Gary Hamel recently wrote about a
survey that found that only 20% of employees are truly engaged in their work — heart and soul
and yet he goes on to say that
I talk to a lot of CEOs, and every one professes a commitment to building a “high performance” organization
So why this huge, 80% discrepancy? I think Dan McCarthy get's pretty close when he talks about helping leaders to 'connect the dots', writing that
the biggest reason why we can’t seem to see what’s right in front of us is that our own “worldviews”, or “paradigms” obstruct our vision.
Other people have suggested similar things, Julian Birkinshaw at London Business School, Richard Donkin, Umair Haque and Lynda Gratton have all talked about new perspectives on management.
Why the 80% Discrepancy?
In my mind, the 80% discrepancy between what CEO's say they want and what their employees report is due to the methods and means (i.e. the paradigm) available to help manage people. The methods and approaches that are used to bring out the best in people are very different to those which are used to run everything else in a business.
What do I mean by this? If you look at the history of organisations (Managing Value Based Organsiations by Dr. Bruce Hoag is one very thorough view), you tend to find the following themes emerging;
- The methods and technologies to do things define people's day job
- These approaches are more useful if they are objective and can scale
- Subjective approaches are rarely as valuable or important
- New approaches only endure if they have advantages over the old ones
- People with P&L responsibility have the greatest power to decide things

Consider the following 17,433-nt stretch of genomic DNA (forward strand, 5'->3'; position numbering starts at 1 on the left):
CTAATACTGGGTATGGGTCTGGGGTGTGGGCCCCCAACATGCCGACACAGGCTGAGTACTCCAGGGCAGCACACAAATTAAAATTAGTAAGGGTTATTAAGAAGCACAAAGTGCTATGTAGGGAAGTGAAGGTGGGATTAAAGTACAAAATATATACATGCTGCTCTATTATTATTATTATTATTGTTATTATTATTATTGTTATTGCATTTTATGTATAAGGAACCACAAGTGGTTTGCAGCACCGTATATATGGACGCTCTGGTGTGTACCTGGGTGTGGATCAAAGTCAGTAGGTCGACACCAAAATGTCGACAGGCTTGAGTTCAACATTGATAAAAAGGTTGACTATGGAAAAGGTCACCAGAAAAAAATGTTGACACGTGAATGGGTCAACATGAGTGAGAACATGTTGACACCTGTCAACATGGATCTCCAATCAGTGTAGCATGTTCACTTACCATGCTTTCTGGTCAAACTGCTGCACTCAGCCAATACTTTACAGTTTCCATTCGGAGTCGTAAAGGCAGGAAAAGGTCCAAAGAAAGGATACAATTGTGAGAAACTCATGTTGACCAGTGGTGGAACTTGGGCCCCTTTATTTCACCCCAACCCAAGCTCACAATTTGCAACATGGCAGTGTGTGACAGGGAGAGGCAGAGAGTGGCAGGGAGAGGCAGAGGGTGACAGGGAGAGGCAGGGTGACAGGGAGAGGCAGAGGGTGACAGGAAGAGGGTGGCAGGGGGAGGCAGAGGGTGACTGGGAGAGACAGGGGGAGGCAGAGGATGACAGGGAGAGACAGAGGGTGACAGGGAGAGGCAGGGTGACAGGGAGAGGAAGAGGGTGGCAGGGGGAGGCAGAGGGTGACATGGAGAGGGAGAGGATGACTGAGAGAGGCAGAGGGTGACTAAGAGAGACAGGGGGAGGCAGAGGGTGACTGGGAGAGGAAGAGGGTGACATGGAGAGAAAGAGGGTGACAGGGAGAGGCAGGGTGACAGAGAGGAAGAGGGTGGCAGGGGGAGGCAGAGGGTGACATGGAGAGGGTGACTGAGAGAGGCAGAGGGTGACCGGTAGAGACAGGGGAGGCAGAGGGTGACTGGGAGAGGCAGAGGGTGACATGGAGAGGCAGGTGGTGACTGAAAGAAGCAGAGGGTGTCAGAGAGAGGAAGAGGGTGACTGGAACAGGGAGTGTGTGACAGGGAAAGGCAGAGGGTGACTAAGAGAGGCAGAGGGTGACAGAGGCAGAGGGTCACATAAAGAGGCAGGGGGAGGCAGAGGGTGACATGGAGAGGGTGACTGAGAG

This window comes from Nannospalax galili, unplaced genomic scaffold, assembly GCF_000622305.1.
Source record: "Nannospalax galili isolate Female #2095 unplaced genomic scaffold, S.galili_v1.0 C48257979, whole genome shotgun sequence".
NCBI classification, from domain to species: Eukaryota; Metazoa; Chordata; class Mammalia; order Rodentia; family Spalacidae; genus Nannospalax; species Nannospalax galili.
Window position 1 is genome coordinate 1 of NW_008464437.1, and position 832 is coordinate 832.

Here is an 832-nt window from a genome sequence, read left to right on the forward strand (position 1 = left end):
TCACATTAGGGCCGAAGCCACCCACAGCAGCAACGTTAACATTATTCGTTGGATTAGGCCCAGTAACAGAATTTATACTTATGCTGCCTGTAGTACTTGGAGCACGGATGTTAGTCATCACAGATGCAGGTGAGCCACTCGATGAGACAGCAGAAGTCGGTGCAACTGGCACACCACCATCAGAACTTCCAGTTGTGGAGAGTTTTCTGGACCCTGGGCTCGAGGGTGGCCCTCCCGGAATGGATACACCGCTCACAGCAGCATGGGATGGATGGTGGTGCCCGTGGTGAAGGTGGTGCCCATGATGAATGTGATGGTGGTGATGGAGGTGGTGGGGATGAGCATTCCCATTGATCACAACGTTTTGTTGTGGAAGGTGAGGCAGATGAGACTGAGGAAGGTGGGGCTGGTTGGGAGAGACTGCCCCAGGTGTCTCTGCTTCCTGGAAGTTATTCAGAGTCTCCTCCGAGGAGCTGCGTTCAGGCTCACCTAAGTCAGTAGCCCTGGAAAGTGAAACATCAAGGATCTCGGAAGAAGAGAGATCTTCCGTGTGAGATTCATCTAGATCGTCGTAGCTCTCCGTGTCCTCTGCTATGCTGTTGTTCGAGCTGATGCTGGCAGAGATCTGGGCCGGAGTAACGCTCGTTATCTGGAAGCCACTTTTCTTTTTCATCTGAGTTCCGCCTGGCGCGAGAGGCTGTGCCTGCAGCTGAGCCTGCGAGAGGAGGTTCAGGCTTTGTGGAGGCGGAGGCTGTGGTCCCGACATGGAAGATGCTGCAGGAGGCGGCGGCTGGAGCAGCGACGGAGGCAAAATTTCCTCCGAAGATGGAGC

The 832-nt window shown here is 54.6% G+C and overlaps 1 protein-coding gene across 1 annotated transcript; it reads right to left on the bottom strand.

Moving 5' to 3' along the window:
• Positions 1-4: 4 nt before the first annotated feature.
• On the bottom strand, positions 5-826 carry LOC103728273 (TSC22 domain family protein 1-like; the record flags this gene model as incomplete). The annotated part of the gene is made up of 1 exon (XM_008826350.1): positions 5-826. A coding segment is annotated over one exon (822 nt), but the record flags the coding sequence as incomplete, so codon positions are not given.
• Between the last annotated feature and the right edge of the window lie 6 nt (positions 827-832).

- They also gain the greatest recognition from their decisions (if they go well)!
If we look at current examples of new methods and technologies, many suggest improvements for the organisations which choose to apply them. Improving knowledge management, green strategies, engineering influencing design, full body scanners, more powerful computers and improvements in transportation all correspond to the themes above.
How is this Different to how People are Managed and Empowered?
The biggest difference between the examples above and how people are managed and empowered is between;
- Approaches that are objective or subjective
- Approaches that are perceived to be valuable or not
- Approaches that improve P&L or not
If one looks at the myriad of methods and approaches that contribute to the management of people, it is hard to find any that fulfil the three criteria above completely. This is why there is no shortage of information along the lines of;
- Besides the transformation, why are there massive gaps in HR?
- It’s time for new thinking. It’s time to take note of new ideas
- HR = Hardly Relevant
- Critical HR Challenges for 2010
- Are Current Selection Tools up to the Task?
While there are many good things happening in people management and HR, I ultimately believe that right now, practitioner's own world views remain unchanged. Hence the status quo endures, depsite calls for something different.
While practical, micro-level details may well be expanded upon later, I think the recognition of the different paradigms above might be a starting point, or perhaps a stepping stone on a bigger journey...